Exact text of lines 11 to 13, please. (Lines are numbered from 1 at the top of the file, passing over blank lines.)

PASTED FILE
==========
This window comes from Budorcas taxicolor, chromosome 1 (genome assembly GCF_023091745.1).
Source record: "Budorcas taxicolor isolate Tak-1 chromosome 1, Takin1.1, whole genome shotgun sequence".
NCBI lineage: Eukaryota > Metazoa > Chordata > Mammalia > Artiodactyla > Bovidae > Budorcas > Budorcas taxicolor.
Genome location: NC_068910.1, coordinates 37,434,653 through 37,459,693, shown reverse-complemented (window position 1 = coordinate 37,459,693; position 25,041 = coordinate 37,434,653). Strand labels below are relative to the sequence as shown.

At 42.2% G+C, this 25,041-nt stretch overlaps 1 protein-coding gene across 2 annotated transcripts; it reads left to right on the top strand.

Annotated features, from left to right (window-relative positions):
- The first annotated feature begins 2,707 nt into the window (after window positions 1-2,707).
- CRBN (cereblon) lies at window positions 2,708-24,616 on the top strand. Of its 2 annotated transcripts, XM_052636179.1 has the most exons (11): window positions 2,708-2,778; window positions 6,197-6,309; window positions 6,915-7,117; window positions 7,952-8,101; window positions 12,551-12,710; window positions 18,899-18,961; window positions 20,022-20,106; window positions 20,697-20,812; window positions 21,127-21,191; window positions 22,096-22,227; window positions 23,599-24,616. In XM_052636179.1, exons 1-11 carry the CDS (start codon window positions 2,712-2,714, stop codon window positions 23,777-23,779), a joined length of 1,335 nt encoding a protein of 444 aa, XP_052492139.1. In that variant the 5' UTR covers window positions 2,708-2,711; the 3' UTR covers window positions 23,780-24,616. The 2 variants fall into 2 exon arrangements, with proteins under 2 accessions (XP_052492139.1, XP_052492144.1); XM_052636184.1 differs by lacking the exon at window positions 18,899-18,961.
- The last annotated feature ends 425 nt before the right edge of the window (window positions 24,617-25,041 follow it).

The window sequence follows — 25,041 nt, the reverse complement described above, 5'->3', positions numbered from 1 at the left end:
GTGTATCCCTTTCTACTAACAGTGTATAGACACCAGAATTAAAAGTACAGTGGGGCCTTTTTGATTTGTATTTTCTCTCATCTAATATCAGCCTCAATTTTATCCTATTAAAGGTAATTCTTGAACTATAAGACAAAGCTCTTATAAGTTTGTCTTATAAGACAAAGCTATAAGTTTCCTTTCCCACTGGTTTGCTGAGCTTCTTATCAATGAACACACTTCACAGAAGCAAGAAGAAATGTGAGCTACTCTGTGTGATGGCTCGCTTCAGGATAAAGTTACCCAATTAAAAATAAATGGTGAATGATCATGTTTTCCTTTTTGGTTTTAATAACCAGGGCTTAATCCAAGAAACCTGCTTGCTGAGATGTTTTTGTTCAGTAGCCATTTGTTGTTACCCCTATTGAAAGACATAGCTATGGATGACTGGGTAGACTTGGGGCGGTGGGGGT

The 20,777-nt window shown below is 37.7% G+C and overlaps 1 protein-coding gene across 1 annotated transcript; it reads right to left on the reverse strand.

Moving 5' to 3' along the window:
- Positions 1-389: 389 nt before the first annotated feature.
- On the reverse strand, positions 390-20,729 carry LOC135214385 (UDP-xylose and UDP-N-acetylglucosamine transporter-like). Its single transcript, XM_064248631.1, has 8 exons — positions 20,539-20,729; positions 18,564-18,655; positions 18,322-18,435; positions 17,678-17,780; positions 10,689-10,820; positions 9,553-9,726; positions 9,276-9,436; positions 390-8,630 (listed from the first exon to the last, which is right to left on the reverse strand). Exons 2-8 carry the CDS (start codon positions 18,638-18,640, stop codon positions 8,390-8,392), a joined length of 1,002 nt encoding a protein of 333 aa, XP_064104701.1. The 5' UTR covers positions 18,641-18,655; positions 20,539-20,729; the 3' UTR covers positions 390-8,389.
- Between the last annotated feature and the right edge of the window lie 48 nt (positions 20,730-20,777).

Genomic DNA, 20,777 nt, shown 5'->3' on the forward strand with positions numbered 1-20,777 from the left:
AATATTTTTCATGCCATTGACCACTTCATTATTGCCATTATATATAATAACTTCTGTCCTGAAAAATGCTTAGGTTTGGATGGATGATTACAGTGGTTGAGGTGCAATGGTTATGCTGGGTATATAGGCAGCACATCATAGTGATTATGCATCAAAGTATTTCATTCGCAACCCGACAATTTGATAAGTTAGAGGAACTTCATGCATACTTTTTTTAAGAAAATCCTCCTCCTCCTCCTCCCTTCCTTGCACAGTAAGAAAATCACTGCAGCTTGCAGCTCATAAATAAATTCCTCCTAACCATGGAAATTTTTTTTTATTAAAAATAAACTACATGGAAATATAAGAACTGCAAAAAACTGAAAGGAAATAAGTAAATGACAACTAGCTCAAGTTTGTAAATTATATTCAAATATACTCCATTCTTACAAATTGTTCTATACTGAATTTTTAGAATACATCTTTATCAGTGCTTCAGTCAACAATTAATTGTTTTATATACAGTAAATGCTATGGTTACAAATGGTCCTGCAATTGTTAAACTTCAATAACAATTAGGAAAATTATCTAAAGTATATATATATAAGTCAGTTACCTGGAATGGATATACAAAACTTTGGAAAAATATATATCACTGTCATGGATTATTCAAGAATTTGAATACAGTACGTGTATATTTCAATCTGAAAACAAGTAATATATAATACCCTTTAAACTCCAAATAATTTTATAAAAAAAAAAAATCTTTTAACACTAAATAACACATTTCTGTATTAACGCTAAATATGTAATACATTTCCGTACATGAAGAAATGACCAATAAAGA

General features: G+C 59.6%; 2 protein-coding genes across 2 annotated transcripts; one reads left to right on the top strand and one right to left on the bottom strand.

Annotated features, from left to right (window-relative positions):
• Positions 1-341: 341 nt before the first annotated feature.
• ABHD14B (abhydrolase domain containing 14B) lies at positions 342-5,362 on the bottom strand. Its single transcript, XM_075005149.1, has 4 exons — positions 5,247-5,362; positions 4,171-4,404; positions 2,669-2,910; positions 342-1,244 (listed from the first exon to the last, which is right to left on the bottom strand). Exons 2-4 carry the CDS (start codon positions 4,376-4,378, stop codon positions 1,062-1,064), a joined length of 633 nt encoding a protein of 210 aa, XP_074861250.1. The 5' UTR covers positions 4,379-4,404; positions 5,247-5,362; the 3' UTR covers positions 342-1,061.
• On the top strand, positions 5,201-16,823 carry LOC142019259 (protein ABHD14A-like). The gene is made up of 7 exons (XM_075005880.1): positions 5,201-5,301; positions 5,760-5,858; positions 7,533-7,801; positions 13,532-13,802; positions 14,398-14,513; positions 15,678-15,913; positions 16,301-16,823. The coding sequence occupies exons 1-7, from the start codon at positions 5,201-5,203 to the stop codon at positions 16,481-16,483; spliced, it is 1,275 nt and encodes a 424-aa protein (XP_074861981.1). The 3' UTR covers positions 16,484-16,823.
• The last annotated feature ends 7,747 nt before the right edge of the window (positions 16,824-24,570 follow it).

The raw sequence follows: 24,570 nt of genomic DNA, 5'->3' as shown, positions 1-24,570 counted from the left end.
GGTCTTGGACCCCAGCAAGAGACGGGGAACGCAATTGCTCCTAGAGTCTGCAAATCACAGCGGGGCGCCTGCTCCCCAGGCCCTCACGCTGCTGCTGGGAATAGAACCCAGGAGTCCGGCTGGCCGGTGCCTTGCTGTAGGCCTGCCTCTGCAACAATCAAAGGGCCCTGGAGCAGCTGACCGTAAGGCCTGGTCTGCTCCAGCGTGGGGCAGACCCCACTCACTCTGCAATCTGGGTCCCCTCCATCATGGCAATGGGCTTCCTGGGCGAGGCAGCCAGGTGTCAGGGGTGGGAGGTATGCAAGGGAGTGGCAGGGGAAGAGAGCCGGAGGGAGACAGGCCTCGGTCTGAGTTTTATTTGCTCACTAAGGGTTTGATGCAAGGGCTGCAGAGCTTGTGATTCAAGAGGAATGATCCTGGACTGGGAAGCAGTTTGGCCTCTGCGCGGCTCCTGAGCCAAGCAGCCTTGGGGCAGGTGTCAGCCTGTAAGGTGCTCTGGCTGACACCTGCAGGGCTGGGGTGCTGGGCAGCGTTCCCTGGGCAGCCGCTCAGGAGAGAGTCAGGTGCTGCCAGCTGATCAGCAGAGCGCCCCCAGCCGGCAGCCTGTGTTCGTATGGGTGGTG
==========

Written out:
GTGTATCCCTTTCTACTAACAGTGTATAGACACCAGAATTAAAAGTACAGTGGGGCCTTTTTGATTTGTATTTTCTCTCATCTAATATCAGCCTCAATTTTATCCTATTAAAGGTAATTCTTGAACTATAAGACAAAGCTCTTATAAGTTTGTCTTATAAGACAAAGCTATAAGTTTCCTTTCCCACTGGTTTGCTGAGCTTCTTATCAATGAACACACTTCACAGAAGCAAGAAGAAATGTGAGCTACTCTGTGTGATGGCTCGCTTCAGGATAAAGTTACCCAATTAAAAATAAATGGTGAATGATCATGTTTTCCTTTTTGGTTTTAATAACCAGGGCTTAATCCAAGAAACCTGCTTGCTGAGATGTTTTTGTTCAGTAGCCATTTGTTGTTACCCCTATTGAAAGACATAGCTATGGATGACTGGGTAGACTTGGGGCGGTGGGGGT

The 20,777-nt window shown below is 37.7% G+C and overlaps 1 protein-coding gene across 1 annotated transcript; it reads right to left on the reverse strand.

Moving 5' to 3' along the window: